See More on Facebook

Diplomacy, Opinion

Reimpose sanctions against Myanmar

Bangladeshi senior adviser Gowher Rizvi is calling for the reimposition of sanctions against Myanmar for its role in the Rohingya crisis.


Written by

Updated: April 4, 2018

Prime Minister’s Foreign Affairs Adviser Gowher Rizvi has called for re-imposition of sanctions against Myanmar as a way to put pressure on the Southeast Asian country accused of genocide.

“We have to re-impose the sanction because the sanction was removed as a goodwill and a gesture of good behaviour to come from Myanmar,” he said.

He said the sanctions against Myanmar’s military regime were withdrawn following the emergence of democracy in the country.

Eventually, it resulted in the end of Myanmar’s isolation from the rest of the world. Foreign investment was also made in the country.

Rizvi said he wondered why mass killings, genocide and ethnic cleansing took place at a time when the world was supporting Myanmar.

“So there is no longer time to debate if sanctions work or not,” he said at the conclusion of a two-day international conference yesterday.

BRAC University, Centre for Genocide Studies of Dhaka University and ActionAid Bangladesh, an NGO, jointly organised the conference on “Rohingya Refugee Crisis: Towards Sustainable Solutions” at the Nabab Nawab Ali Chowdhury Senate Hall of Dhaka University.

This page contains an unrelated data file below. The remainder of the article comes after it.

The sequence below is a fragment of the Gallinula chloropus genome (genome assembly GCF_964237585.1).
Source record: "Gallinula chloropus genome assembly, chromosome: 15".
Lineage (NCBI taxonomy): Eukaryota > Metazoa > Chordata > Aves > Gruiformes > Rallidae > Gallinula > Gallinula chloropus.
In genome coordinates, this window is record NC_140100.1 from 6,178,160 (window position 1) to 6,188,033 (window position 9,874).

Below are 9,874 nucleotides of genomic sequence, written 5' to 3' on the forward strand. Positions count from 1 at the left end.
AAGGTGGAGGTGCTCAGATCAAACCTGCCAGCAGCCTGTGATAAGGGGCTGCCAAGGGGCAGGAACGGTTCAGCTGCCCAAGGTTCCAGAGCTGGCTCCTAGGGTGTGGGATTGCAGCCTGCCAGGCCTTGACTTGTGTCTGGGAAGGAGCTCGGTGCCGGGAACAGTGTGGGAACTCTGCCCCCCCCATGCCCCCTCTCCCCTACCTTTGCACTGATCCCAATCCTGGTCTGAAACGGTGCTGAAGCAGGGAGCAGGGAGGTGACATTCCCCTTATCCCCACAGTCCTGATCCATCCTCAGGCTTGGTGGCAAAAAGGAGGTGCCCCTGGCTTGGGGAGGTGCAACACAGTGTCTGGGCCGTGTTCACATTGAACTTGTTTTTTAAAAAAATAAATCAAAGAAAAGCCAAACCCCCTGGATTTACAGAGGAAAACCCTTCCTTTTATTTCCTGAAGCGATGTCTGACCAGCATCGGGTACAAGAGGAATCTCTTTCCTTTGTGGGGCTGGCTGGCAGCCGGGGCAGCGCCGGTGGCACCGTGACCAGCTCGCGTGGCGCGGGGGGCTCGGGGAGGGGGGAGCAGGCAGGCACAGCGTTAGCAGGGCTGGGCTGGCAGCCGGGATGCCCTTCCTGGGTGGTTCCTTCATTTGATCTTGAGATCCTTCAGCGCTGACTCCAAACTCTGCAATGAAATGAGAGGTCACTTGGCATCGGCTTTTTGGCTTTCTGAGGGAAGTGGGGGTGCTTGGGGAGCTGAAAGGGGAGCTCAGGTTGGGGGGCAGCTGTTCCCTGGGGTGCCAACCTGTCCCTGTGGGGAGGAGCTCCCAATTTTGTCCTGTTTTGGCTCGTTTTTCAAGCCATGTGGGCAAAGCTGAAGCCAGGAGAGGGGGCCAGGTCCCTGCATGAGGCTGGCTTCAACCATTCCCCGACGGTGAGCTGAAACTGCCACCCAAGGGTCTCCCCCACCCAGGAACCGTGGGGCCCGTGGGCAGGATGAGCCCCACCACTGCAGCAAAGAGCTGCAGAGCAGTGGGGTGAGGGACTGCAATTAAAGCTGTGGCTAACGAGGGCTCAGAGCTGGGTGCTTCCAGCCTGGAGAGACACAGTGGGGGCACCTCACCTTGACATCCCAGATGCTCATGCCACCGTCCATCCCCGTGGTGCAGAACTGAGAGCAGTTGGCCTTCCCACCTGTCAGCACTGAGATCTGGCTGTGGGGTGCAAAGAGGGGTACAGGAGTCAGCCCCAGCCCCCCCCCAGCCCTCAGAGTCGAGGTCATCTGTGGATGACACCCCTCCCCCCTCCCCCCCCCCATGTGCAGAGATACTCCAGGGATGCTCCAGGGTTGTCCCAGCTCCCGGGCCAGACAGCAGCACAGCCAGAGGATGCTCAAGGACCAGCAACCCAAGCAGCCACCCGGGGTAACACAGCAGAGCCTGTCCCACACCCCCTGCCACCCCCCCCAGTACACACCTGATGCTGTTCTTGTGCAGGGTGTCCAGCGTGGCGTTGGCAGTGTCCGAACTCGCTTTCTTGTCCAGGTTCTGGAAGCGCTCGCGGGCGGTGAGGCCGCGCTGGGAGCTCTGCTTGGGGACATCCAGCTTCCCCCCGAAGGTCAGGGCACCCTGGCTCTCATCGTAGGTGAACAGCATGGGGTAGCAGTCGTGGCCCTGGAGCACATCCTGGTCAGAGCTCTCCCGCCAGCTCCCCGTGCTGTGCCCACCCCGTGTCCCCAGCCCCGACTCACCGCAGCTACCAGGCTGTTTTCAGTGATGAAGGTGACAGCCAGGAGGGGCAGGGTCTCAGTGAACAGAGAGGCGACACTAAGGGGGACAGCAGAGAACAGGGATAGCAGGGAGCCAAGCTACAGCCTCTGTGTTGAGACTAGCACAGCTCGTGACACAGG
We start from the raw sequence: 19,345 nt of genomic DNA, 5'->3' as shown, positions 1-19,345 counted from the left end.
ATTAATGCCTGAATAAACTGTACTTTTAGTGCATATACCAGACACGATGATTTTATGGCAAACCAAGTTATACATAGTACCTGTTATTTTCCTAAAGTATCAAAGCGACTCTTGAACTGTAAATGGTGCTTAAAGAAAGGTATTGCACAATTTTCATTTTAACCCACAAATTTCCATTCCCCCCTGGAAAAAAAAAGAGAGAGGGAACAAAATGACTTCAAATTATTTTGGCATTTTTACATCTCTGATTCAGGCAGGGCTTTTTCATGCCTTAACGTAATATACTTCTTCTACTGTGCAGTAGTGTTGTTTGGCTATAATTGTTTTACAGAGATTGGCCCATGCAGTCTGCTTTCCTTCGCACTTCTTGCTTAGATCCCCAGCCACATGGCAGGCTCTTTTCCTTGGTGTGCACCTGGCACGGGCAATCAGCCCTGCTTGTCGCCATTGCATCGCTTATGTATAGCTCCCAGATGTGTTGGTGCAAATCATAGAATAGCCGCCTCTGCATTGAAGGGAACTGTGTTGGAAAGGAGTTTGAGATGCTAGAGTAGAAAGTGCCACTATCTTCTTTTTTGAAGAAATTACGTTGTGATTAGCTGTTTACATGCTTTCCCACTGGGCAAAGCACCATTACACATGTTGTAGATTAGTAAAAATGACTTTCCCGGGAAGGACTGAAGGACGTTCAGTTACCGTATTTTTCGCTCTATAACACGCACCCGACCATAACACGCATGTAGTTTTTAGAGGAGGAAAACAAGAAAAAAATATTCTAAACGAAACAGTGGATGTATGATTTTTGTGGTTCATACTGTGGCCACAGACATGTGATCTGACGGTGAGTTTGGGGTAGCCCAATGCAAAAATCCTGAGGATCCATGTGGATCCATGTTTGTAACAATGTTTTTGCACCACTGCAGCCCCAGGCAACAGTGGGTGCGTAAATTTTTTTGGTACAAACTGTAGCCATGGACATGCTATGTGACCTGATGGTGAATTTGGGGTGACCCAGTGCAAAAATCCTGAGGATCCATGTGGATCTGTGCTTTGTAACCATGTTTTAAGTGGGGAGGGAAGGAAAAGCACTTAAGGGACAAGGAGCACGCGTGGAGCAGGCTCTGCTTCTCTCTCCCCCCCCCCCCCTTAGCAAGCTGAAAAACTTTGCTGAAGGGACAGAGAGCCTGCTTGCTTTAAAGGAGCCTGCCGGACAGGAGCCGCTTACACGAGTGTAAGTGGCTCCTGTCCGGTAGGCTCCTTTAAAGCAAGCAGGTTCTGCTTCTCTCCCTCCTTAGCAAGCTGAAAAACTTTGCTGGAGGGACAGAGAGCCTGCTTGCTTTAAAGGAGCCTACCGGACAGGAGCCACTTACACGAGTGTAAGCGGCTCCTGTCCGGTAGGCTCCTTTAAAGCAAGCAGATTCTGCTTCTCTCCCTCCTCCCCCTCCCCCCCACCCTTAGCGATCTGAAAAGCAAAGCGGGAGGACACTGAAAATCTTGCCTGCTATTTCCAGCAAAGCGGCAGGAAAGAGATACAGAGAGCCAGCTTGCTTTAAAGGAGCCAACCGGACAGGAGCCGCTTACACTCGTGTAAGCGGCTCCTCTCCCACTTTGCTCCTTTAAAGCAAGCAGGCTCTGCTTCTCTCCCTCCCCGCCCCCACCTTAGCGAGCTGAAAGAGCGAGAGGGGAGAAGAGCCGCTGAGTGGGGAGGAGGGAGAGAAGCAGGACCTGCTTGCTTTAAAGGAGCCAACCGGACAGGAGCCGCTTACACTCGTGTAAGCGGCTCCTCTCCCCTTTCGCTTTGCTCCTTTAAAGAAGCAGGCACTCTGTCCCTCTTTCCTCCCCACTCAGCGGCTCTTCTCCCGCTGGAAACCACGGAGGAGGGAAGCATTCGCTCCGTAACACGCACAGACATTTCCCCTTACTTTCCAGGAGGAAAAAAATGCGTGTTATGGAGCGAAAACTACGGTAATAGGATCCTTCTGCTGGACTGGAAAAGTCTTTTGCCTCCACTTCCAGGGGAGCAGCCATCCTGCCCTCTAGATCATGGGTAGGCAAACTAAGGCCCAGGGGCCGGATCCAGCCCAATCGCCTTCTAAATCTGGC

The conference adopted a 16-point Dhaka Declaration, calling upon the international community to ensure a voluntary, dignified and safe return of the Rohingyas, who fled atrocities, including killings, rapes and burning of houses, in Myanmar’s Rakhine state.

Rizvi said EU’s travel ban on Myanmar’s military leaders had been a useful start and now it was the need of the day to revisit the question of market access and investment in Myanmar.

“Without pressure, nothing will happen. Myanmar won’t be secure for the Rohingyas. If Myanmar is not secure, Rohingyas will not go back,” Rizvi said.

Repatriation of the Rohingyas seems uncertain though Myanmar signed a deal with Bangladesh in this regard in November last year.

Bangladesh sent a list of over 8,000 Rohingyas, but Myanmar provided one with some 600 verified names only.

The international community has been critical of the security situation in Rakhine where Rohingya houses were burnt and the vegetation cleared.  Security installations were also being built. There are reports of ethnic Rakhines being rehabilitated in lands once owned by the Rohingyas.

Myanmar said it has built temporary camps for the returnee Rohingyas before they are rehabilitated to their own homes.

The minority community though has demanded citizenship, recognition as an ethnic Rohingya community and a UN-controlled safe zone in Rakhine.

He said the current Rohingya crisis is not a result of attacks by the Arakan Rohingya Salvation Army and subsequent violence only, but it is a well-planned strategy devised by Myanmar.